Thursday, August 12, 2010

Aisha - A pleasant sojourn during a English Summer

" In the very first sentence she (Jane Austen) introduces the title character as "Emma Woodhouse, handsome, clever, and rich." Emma, however, is also rather spoiled; she greatly overestimates her own matchmaking abilities; and she is blind to the dangers of meddling in other people's lives and is often mistaken about the meanings of others' actions" - Wiki entry on Emma.

When you see Aisha, you admire the canvas on which it is etched! A world far removed from life's harsh realities, much like a cloistered society where shopping and match-making are Aisha's chief pastimes. Its separation from reality is so complete with the costumes worn by the characters, in parts, transplanting them almost in the England of the 1800s. The movie's charm and appeal lies precisely in that. To be able to Indianize an old English classic, with characters drawn from Delhi's high society and do it quite well at that- that is Aisha for you.

Sonam Kapoor (as Aisha) looks good minus the heavy make-up she is made to wear for the most part of the movie. Abhay Deol (as Arjun), as he is known to, subtly underplays his part with elan, while in fact, his voice in the movie is very strong and as a character, is respected by the others including Aisha. New comer Amrita Puri (as Shefali) has lot of potential and plays a small town girl struggling to come to terms with a new identity she is forced to assume, thanks to our protagonist. 

The movie's high point is the time the characters spend camping for river rafting. A lot of analogies could be drawn from different scenes - the aerial shots as they ride the waves, as they are tossed by the ferocity of the sea, as they gleefully have fun by the seaside, as each one's egos and jealousies come to the fore in an interplay that typifies the innermost feelings feelings that, all of us, as human beings, harbor deep inside the crevices of our hearts, only to realize that they seldom do us any good! They only reveal the shallow nature of our selves, the easy conclusions we like to draw, the reductionist approaches we resort to, sometimes just to avoid facing the truth.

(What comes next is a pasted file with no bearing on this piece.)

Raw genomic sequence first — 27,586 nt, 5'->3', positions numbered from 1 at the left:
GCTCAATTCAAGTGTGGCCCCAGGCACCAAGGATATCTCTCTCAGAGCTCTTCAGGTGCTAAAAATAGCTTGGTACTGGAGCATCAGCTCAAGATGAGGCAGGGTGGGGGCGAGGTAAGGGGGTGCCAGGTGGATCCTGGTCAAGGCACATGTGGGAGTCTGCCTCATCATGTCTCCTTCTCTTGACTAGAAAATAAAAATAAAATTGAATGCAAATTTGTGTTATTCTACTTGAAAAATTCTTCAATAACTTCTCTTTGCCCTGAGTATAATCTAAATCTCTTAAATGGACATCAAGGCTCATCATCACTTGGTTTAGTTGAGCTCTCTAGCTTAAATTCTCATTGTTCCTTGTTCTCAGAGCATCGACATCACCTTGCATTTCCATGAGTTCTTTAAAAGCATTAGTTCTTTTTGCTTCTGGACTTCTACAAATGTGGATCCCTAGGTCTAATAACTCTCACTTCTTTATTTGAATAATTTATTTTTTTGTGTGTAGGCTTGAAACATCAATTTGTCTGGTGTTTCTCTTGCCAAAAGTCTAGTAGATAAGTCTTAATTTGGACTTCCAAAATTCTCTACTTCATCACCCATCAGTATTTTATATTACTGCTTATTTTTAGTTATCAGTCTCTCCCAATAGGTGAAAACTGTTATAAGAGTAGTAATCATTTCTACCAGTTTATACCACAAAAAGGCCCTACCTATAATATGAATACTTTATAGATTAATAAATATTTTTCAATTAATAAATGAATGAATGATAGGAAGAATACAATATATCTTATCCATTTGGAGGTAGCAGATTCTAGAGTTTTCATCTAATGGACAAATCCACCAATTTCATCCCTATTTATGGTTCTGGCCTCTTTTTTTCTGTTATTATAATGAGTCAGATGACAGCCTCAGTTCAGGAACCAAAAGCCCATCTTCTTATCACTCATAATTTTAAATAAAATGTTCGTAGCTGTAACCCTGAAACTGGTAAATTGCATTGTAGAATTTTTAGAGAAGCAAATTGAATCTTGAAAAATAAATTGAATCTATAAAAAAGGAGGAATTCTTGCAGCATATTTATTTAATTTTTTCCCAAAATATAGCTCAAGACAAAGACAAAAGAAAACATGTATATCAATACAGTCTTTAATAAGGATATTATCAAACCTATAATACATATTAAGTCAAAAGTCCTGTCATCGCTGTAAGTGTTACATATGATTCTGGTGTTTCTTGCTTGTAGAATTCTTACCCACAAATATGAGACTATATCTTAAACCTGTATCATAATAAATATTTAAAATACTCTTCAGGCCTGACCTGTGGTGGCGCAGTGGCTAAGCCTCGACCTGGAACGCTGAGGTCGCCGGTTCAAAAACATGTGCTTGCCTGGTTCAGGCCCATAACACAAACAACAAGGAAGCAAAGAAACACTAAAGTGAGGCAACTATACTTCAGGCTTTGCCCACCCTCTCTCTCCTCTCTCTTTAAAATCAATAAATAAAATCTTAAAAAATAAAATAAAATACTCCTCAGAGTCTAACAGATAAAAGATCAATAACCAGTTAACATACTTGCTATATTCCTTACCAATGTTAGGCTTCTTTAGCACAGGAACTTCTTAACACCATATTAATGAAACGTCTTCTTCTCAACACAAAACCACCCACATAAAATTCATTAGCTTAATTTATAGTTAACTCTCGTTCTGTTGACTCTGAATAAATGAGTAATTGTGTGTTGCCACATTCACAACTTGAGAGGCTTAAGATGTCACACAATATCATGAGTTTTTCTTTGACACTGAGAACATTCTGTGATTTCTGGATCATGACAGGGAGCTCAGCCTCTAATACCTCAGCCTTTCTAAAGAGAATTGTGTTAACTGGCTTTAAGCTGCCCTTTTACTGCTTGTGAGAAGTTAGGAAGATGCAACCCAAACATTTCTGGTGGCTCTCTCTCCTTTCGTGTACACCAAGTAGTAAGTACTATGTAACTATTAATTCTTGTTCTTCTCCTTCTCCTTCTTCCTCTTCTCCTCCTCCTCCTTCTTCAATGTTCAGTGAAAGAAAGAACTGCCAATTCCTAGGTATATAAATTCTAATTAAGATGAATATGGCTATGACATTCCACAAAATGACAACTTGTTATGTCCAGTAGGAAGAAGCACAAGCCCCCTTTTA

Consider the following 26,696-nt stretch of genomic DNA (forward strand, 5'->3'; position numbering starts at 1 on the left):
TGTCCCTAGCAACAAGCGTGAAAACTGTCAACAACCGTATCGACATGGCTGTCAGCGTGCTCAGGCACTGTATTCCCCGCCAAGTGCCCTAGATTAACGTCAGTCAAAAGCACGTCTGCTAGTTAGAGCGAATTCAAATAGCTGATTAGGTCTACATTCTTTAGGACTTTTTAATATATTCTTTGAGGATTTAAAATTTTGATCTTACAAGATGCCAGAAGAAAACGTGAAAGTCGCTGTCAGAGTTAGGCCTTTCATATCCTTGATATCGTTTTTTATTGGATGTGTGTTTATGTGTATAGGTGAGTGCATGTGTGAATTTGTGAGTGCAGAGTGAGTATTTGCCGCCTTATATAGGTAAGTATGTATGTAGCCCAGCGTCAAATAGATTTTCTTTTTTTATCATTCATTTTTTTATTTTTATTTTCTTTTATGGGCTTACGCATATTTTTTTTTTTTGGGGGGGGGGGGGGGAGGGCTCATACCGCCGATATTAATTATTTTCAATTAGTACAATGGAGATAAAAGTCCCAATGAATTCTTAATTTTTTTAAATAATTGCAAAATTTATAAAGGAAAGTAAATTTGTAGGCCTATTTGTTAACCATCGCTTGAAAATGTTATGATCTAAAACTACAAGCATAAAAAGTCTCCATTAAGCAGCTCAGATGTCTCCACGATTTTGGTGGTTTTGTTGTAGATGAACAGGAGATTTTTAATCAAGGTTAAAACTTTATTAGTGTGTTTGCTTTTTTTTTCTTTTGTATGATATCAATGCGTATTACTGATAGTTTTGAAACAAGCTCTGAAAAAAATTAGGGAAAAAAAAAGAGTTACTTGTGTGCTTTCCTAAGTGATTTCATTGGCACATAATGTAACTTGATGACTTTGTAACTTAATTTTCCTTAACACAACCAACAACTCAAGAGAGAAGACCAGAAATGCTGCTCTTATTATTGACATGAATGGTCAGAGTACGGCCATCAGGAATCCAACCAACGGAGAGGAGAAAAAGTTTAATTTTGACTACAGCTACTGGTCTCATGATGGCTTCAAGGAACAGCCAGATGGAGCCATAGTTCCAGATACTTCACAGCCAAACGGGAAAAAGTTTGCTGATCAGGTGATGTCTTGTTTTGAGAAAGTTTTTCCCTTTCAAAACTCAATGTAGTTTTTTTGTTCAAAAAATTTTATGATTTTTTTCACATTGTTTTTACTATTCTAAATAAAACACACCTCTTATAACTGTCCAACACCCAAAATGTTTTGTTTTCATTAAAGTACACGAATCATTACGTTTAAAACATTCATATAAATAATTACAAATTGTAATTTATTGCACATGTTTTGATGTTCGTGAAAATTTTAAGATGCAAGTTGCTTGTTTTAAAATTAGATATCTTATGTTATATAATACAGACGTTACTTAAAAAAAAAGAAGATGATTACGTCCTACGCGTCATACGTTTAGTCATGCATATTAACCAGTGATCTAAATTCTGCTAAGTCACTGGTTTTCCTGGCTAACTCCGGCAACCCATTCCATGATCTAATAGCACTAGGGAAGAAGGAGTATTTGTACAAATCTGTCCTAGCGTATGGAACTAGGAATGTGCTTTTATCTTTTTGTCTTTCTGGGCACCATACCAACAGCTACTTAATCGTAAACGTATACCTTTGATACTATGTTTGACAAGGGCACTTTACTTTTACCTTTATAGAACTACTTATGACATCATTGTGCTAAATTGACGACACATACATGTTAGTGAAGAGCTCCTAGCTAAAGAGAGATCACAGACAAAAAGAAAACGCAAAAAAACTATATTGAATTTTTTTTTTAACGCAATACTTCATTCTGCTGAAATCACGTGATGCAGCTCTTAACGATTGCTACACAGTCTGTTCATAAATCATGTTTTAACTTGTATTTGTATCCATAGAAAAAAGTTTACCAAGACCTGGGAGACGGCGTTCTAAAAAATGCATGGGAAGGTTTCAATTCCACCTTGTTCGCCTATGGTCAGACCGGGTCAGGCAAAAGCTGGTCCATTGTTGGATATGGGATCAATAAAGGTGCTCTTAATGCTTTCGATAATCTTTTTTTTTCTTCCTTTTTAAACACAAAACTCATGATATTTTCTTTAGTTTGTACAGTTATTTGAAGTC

Having said that, the second half is a little cyclic, with Aisha continuing to test her match making abilities until she comes to grip with the reality that, people around her can't forever bear her smugness and overlook her faults. 

Two songs stand out - 

Koi ankahi, koi ansuni
Baat dheemi dheemi keh rahi hai
Kahin na kahin jaagi hui hai koi aarzoo
Kahin na kahin khoye hue se hain main aur tu

and the title track. Extolling the genius of Javed Akhtar can only be redundant! 

A movie that can't be slotted under romance or chick-lit or comedy, it is definitely worth a watch. A fantasy you would want to be part of until you come back to reality...


Surabhi said...

Loved the wide range of outfits!

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孫邦柔 said...